Indonesian Muslims are seen during Eid al-Fitr prayers to celebrate the end of Ramadan June 25 at Baiturrahman Grand Mosque in Banda Aceh. Indonesian Catholics have made a greater than usual effort to help Muslims celebrate Eid al-Fitr this year amid heightened religious tensions gripping the country. CNS photo/Hotli Simanjntak, EPA

To ease tensions, Indonesian Catholics help Muslims celebrate Eid al-Fitr

  • June 26, 2017

JAKARTA, Indonesia – Indonesian Catholics have made a greater-than-usual effort to help Muslims celebrate Eid al-Fitr this year amid heightened religious tensions in the country, reported

It said Jakarta's recent tumultuous election -- which saw hard-line Muslim groups orchestrate the defeat of a Christian governor -- as well the discovery of several terror plots have increased fears of growing intolerance in the country.

As a result, the Christian community sought to counter intolerance by making a greater effort to foster a spirit of religious brotherhood during the holiday, reported

Archbishop Ignatius Suharyo Hardjoatmodjo of Jakarta, president of the Indonesian bishops' conference, issued a video message to the country's Muslim "brothers and sisters," to mark the end of Ramadan.

"We hope that the sacred moment we celebrate will also be a blessing for all Indonesian people and encourage all citizens in building a more just and prosperous Indonesia," he said.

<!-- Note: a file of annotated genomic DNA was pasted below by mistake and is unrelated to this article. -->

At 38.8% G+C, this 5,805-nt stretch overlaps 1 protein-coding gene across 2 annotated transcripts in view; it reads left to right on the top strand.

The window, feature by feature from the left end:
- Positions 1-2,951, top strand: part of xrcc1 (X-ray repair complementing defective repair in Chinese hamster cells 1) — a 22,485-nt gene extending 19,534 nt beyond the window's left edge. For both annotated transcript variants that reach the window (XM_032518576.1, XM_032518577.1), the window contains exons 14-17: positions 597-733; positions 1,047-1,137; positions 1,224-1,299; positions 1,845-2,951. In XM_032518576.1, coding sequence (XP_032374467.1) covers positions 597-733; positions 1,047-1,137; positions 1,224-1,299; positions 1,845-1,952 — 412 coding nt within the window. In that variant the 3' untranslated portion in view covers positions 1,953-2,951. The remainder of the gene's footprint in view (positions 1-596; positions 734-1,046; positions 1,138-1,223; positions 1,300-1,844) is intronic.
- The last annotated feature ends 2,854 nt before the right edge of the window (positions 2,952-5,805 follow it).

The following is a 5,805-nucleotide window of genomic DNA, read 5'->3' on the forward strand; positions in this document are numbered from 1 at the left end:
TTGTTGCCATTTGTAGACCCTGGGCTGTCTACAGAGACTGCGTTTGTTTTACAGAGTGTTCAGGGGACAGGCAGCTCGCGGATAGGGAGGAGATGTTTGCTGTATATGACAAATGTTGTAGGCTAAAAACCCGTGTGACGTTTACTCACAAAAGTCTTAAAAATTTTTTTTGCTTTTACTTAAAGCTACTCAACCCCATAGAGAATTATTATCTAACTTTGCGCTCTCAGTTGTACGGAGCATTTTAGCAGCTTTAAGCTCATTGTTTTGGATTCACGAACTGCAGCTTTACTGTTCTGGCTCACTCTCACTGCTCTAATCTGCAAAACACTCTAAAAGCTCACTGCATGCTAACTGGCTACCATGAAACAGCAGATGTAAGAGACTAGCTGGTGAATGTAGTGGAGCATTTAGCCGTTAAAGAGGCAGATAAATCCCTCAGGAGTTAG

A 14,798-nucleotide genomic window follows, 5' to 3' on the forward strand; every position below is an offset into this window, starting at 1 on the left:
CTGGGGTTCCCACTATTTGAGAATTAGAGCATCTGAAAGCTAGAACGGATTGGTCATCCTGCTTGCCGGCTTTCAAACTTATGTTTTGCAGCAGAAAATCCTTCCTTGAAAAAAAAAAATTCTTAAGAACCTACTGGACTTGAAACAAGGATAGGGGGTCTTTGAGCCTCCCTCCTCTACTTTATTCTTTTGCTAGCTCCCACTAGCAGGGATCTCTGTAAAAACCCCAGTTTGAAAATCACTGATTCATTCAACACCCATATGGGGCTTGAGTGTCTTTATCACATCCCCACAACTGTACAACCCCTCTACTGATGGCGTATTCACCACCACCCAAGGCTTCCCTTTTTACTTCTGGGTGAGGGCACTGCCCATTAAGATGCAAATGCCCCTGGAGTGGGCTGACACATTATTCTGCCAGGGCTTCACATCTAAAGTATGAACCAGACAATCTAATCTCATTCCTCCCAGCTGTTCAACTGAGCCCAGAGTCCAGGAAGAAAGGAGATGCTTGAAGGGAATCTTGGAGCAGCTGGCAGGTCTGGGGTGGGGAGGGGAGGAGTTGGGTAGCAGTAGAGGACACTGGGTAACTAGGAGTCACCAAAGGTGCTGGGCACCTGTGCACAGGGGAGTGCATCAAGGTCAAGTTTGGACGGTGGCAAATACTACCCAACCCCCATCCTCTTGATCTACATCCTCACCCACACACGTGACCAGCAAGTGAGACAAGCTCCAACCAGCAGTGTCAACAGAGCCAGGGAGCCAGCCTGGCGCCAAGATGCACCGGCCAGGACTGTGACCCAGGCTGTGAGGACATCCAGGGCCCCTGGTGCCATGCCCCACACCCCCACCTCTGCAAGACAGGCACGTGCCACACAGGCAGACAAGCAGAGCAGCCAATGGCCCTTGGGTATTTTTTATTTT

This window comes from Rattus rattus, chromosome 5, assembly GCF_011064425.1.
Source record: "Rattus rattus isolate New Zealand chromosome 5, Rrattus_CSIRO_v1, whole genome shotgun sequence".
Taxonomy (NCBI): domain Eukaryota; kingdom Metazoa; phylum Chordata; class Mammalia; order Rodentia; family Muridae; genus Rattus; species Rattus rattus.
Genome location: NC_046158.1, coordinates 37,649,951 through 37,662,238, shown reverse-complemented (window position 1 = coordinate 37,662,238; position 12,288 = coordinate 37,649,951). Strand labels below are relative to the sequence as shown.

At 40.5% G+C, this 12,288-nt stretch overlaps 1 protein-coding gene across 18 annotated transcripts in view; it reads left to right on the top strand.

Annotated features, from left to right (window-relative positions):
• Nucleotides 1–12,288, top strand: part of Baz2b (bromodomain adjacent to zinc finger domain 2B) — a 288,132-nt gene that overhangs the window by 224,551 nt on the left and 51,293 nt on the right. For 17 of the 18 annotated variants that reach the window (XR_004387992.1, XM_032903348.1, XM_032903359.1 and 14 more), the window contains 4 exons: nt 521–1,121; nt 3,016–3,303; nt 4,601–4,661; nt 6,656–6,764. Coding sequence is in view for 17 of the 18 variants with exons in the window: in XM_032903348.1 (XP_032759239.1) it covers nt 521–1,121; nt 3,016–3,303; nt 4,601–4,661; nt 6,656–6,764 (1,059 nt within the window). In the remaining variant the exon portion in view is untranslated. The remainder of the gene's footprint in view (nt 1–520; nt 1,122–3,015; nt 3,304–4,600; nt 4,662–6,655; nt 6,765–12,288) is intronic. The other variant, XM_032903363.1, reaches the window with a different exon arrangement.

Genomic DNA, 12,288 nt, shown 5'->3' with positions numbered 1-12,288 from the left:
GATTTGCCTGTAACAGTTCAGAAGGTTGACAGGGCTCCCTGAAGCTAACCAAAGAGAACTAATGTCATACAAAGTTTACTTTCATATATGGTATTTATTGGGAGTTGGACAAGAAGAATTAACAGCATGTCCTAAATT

The Indonesian government set June 25 for Eid al-Fitr this year. Indonesia traditionally celebrates Eid al-Fitr over two days.

Many churches located next to mosques -- including Jakarta's St. Mary of the Assumption Cathedral -- postponed Mass June 25 so as not to interfere with Eid prayers. Catholics -- including bishops, priests, nuns and laypeople -- also visited and greeted Muslims at mosques and in their homes.

Archbishop Antonio Filipazzi, papal nuncio to Indonesia, paid a courtesy call on Indonesian President Joko Widodo after attending Eid prayers at Istiqlal Mosque in Jakarta.

Archbishop Robertus Rubiyatmoko of Semarang visited Muslims attending Eid prayers at Central Java Grand Mosque to foster "fraternity among the people of Indonesia." Other bishops also visited local Muslims leaders.

"I hope that interfaith life in the archipelago, especially in Central Java, will be much better in future, so that peace and joy can be established," Archbishop Rubiyatmoko said.

At churches across Indonesia, Christians offered lunch or gift parcels for poor Muslim families.

In Jakarta, the archdiocese and Community of Sant'Egidio organized an Eid al-Fitr lunch at the Friendship House in West Jakarta for 160 poor Muslim children and their families.

"The poor hardly ever have the chance to sit together for meals. So we invited them so they could sit and eat together," said Piere Doe, coordinator of the event.

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